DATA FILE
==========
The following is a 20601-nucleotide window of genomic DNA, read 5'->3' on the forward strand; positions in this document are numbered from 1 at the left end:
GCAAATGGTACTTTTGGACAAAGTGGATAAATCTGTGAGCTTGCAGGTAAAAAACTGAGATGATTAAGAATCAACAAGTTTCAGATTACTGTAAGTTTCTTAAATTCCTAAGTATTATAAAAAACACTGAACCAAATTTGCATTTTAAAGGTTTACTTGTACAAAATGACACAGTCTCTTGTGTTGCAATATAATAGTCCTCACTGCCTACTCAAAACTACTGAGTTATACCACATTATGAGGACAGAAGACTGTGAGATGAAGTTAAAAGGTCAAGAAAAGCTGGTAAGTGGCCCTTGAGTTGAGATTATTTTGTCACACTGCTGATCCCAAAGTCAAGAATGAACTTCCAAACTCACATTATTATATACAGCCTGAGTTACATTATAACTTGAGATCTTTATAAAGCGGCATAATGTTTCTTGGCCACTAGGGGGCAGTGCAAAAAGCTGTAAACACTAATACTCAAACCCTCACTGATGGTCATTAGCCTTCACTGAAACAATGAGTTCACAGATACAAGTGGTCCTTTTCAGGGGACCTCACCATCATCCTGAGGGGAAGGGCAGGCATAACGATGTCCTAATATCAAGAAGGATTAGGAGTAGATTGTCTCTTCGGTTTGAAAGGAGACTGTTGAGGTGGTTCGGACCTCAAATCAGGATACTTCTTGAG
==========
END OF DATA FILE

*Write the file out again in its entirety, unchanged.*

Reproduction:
The following is a 20601-nucleotide window of genomic DNA, read 5'->3' on the forward strand; positions in this document are numbered from 1 at the left end:
GCAAATGGTACTTTTGGACAAAGTGGATAAATCTGTGAGCTTGCAGGTAAAAAACTGAGATGATTAAGAATCAACAAGTTTCAGATTACTGTAAGTTTCTTAAATTCCTAAGTATTATAAAAAACACTGAACCAAATTTGCATTTTAAAGGTTTACTTGTACAAAATGACACAGTCTCTTGTGTTGCAATATAATAGTCCTCACTGCCTACTCAAAACTACTGAGTTATACCACATTATGAGGACAGAAGACTGTGAGATGAAGTTAAAAGGTCAAGAAAAGCTGGTAAGTGGCCCTTGAGTTGAGATTATTTTGTCACACTGCTGATCCCAAAGTCAAGAATGAACTTCCAAACTCACATTATTATATACAGCCTGAGTTACATTATAACTTGAGATCTTTATAAAGCGGCATAATGTTTCTTGGCCACTAGGGGGCAGTGCAAAAAGCTGTAAACACTAATACTCAAACCCTCACTGATGGTCATTAGCCTTCACTGAAACAATGAGTTCACAGATACAAGTGGTCCTTTTCAGGGGACCTCACCATCATCCTGAGGGGAAGGGCAGGCATAACGATGTCCTAATATCAAGAAGGATTAGGAGTAGATTGTCTCTTCGGTTTGAAAGGAGACTGTTGAGGTGGTTCGGACCTCAAATCAGGATACTTCTTGAG